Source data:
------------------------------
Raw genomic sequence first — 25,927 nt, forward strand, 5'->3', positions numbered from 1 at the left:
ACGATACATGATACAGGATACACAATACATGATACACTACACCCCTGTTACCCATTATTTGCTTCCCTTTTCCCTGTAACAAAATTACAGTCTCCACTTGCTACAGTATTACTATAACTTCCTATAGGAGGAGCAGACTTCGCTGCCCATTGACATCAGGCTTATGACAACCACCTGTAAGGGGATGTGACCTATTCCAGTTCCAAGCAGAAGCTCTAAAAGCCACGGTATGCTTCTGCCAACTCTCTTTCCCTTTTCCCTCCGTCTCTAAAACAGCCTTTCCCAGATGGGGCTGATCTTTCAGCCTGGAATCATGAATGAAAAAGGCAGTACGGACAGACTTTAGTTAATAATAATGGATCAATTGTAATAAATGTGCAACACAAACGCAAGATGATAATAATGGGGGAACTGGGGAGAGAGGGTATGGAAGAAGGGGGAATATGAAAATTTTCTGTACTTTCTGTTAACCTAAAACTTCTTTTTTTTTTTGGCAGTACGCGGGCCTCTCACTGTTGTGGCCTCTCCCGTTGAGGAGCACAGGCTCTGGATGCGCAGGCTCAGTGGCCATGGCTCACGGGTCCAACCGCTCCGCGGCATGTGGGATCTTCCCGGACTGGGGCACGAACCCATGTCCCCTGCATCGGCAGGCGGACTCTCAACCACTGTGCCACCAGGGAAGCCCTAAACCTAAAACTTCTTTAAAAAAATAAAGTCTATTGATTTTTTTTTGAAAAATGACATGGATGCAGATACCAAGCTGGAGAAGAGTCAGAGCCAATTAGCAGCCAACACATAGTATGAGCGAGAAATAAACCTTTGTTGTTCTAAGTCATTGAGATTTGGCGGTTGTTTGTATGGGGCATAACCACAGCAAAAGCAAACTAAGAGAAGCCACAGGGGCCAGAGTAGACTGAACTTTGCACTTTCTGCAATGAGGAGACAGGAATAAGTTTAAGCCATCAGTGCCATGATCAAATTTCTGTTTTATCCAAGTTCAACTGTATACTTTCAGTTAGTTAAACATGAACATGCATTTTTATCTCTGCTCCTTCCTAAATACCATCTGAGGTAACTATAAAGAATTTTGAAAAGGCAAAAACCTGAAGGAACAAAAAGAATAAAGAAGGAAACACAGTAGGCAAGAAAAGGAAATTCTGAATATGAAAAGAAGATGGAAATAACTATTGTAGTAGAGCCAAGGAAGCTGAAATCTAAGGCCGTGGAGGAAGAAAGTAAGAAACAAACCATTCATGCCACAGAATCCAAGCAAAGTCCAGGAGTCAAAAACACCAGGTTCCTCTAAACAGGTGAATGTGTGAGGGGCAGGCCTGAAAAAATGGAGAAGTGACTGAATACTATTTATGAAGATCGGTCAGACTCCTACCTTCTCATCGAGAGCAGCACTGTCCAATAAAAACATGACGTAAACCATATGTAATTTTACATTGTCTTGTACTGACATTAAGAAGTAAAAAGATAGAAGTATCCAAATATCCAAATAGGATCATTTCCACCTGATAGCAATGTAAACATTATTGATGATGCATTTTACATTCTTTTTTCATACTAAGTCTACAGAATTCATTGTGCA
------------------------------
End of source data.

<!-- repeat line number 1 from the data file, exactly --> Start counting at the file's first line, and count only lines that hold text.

Raw genomic sequence first — 25,927 nt, forward strand, 5'->3', positions numbered from 1 at the left: